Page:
stick into it to paint on to dry paper. Do not
forget that any lines drawn will change in
accordance with the position of your hand;
for example, holding a rounded or square
shaped brush at different distances from its
ferrule will not yield the same results. If you
wish to vary your way of moving you can
invent your own utensils, but bear in mind
that whilst a tool is borne out of the requirements of a particular action, the action will



scratches the surface of the


paper and there is a risk of




also adapt to the tool.

t> Example of a sketch created

by using a sharpened bamboo
stick soaked in a jar filled with
liquid watercolour paint.
(By Jean-Louis Morelle.)


\Vatcrcolour Painting

Painting with pure water

Painting in pure water alone on to a wash
whilst it is still wet is as effective as
painting with a pigment- loaded brush. It
represents the pinnacle of the wet-on-wet
If you choose to recreate a halo, you can

A. II> Cup and bottles created

by reproducing

halos in

pigment suspended in water

on a matt surface.


move away from its initial rounded form

and turn it into complex shapes (objects,
flowers, geometric lines, etc.). Never forget,
however, that this exercise in drawing in
pure water, into pigment suspended in
water on a wet surface, requires a very long
training period and rare dexterity. If, after
about ten attempts, you are still getting
results that do not match what you were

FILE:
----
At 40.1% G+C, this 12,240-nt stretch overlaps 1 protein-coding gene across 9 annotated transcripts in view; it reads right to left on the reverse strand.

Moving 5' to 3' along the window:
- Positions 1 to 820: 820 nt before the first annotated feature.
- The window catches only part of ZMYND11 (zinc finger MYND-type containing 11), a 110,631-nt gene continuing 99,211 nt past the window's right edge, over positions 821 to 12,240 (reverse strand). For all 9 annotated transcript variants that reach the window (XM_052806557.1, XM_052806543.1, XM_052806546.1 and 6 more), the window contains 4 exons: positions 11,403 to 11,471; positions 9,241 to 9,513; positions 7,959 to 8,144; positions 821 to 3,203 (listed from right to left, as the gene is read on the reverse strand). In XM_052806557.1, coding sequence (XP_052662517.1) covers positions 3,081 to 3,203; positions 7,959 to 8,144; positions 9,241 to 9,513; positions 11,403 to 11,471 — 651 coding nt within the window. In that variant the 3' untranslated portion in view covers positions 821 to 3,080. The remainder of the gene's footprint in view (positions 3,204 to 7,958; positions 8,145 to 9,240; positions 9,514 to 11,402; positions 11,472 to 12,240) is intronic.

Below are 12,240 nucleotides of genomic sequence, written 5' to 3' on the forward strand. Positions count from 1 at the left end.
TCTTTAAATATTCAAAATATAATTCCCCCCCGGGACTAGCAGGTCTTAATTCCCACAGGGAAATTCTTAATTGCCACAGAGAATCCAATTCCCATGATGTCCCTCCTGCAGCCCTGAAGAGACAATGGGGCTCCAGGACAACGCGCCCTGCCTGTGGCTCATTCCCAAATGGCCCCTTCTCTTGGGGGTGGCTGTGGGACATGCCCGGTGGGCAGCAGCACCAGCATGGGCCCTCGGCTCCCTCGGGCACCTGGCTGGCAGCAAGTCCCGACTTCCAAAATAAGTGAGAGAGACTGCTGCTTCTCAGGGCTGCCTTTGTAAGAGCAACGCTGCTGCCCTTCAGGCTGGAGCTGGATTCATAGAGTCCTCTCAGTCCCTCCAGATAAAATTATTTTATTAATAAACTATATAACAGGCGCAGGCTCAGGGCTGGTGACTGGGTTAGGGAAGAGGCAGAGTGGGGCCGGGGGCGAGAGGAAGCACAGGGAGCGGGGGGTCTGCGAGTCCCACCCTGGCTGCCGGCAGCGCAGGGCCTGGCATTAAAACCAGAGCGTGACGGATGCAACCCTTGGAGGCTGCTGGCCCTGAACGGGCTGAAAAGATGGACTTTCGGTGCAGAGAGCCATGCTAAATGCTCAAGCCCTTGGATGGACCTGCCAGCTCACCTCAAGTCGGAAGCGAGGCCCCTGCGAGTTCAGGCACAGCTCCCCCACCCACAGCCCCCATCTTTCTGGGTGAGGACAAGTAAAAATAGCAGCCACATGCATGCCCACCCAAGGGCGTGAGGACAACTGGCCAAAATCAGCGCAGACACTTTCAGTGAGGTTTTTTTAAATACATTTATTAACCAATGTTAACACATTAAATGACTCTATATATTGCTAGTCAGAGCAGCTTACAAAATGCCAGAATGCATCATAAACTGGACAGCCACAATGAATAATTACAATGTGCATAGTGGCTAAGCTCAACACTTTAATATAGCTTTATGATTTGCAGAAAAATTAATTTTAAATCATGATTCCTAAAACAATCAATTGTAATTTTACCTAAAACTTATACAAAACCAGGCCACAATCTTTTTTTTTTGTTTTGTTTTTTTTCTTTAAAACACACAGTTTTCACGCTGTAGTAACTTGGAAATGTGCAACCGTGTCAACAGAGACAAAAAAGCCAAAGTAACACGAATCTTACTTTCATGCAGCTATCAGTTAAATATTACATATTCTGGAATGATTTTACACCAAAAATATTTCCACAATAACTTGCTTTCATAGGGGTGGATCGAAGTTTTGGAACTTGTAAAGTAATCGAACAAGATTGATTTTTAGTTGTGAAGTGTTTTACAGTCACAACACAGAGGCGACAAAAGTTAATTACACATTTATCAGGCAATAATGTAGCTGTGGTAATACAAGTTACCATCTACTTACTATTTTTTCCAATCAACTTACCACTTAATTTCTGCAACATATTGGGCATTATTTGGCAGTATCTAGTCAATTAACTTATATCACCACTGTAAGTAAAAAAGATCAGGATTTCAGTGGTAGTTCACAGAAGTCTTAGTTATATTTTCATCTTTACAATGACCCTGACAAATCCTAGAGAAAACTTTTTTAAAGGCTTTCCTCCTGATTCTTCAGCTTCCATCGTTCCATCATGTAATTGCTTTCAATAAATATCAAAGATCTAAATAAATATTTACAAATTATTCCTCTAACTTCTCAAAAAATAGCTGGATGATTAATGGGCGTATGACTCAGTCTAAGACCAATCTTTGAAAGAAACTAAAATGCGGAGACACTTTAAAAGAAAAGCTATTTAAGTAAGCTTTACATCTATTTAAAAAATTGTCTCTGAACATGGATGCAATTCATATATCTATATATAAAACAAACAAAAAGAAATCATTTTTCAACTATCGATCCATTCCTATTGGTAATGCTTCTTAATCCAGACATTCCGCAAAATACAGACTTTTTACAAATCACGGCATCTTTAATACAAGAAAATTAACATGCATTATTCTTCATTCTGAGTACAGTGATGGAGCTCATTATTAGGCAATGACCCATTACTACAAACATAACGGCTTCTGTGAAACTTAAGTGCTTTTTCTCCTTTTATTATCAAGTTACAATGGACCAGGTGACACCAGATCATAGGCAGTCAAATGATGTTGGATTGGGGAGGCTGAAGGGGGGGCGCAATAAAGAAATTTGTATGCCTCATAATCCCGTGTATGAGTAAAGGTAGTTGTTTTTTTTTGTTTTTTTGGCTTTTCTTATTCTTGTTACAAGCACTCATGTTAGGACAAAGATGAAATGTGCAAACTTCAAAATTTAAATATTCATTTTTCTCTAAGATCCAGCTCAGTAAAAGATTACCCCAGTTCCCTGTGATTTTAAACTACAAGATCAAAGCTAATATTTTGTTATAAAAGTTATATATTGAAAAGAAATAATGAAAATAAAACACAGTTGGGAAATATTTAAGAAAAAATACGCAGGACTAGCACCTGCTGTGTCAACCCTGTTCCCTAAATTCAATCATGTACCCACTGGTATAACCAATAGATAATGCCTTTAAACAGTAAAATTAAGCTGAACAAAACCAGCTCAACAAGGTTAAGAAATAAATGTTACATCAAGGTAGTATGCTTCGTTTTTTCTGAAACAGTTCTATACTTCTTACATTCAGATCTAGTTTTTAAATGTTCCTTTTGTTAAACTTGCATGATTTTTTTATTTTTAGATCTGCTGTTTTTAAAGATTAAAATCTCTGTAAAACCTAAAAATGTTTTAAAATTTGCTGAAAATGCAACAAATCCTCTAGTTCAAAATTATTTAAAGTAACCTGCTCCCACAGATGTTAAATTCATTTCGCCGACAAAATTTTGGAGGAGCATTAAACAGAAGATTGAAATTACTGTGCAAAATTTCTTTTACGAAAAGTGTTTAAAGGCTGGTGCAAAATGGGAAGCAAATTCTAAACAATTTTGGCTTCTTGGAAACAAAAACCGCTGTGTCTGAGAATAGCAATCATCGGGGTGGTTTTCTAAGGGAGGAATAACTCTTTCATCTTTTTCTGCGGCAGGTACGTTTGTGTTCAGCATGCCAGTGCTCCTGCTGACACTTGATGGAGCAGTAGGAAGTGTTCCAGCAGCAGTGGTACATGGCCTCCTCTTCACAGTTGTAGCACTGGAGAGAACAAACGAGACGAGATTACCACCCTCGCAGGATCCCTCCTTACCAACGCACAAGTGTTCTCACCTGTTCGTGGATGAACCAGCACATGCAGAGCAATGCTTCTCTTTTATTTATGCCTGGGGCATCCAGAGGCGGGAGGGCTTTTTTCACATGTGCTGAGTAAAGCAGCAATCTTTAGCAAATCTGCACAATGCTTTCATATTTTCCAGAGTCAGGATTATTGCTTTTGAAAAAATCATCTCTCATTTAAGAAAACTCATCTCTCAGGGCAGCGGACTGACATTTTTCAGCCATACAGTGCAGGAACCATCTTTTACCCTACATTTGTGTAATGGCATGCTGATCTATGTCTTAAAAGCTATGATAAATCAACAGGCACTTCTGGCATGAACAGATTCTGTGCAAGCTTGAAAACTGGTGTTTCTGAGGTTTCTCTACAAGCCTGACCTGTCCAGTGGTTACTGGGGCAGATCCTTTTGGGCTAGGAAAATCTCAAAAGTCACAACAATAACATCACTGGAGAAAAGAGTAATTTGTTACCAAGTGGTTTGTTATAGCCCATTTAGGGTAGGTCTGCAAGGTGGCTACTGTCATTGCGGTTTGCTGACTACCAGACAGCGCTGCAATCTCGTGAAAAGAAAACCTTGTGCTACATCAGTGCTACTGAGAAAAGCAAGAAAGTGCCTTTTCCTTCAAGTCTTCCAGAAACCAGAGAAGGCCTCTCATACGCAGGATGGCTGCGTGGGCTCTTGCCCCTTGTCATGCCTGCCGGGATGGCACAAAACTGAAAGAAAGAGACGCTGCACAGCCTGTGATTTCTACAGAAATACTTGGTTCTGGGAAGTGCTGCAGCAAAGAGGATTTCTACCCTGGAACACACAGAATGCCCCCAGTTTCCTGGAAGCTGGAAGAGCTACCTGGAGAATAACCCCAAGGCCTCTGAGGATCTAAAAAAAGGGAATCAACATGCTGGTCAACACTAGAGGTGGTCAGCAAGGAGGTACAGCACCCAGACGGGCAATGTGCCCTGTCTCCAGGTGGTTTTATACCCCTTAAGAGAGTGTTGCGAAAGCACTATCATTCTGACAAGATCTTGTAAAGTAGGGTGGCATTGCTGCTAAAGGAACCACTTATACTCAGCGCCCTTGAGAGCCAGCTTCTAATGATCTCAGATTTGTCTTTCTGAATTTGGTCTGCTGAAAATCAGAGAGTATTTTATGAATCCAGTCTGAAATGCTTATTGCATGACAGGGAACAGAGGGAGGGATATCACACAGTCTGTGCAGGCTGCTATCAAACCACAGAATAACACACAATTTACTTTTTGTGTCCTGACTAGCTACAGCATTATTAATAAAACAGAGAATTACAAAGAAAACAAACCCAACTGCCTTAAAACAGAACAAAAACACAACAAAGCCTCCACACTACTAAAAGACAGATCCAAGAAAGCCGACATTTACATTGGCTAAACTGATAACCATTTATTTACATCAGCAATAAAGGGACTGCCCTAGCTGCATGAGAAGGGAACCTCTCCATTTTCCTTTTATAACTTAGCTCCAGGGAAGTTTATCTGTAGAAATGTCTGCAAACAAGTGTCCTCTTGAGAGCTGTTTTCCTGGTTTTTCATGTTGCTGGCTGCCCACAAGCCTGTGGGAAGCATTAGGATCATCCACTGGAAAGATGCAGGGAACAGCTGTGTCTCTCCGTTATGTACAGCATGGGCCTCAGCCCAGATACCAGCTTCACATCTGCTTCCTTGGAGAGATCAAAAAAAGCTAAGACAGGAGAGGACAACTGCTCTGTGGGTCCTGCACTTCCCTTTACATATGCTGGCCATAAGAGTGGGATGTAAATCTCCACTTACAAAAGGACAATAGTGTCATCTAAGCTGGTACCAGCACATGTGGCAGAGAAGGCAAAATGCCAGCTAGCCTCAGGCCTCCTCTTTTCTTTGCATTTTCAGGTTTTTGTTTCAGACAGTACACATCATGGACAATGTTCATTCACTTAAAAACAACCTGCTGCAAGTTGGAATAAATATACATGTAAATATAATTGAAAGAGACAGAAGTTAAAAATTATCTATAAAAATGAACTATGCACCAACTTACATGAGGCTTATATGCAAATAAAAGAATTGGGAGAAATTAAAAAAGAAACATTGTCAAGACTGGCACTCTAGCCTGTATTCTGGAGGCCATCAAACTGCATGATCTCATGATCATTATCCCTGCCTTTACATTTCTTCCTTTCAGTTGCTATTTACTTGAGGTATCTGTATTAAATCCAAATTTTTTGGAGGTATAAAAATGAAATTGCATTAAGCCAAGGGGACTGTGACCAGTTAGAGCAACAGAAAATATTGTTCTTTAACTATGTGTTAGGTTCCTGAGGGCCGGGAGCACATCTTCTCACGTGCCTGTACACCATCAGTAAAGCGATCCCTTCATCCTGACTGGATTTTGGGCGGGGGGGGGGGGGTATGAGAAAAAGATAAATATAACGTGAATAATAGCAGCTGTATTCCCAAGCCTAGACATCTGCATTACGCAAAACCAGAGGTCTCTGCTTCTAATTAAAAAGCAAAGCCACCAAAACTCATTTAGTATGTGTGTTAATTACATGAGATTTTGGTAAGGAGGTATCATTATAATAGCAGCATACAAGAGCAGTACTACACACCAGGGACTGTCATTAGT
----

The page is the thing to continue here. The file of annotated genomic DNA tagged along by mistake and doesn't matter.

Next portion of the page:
hoping for, do not despair. Whilst you will
need to persevere to achieve success using
this technique, these repeated attempts will
help you to get to know your support. Your
fear of working on wet surfaces will fade
away and the wet paper will almost seem
like living matter, on which your actions
will develop. By preparing your surface, by
learning to wait for the right moment, by
familiarizing yourself with the proportions
of water/pigment contained in your brush,
by lifting out, by lightening, and by adding
pigment, you will become a better
watercolour painter each day.

Te c hn i qu es

,.. Philippe Mothe, Training in the Meadows

The artist first draws his composition in pencil

and in so doing notes the colours on paper. Once
this sketch has been completed he begins his
watercolour, working in wet-on-wet.




WaLCrc.CLLo_ur Paintin g

.~ :"- .. Now that you have lost your fear of using too much water, your

b!hshwork 9n dry paper will change radically, becoming more

fluid. In this technique different strokes unite without the threat
of uncontrolled colour blends. Colours become denser or blurred
and light is created.


Philippe Mothe

Canvas Chair in the Garden

The artist immedi ately applies

very dense, dark colours in a
medium that is still fluid. The
whites, in contrast, become
more luminous.


Some recommendations

will prolong the water cycle and as a result

When you approach dry surface techniques,

bear in mind the recommendations and
observations of the previous chapter:
- Be mindful of the importance of completely wetting your paper through, which

the length of time that you have to act;

- Respect the paper's water cycle: once
the water has embarked on the drying process, any intervention will only disturb and
muddy the pigment. The brightness wi.ll
- No te the importance of the proportions
of wa ter/pigment tha t are carried on th e
brush. These proportions will determine to
what extent colours will blend into one
ano ther, and whether drawings on wet surfaces are clear. If the brush contains more
water than pigment, the blending effects
will be gentle; if it contains less, they will
be bolder;
- Bear in mind the capillary properties
of the tip of the squirrel hair brush. This tip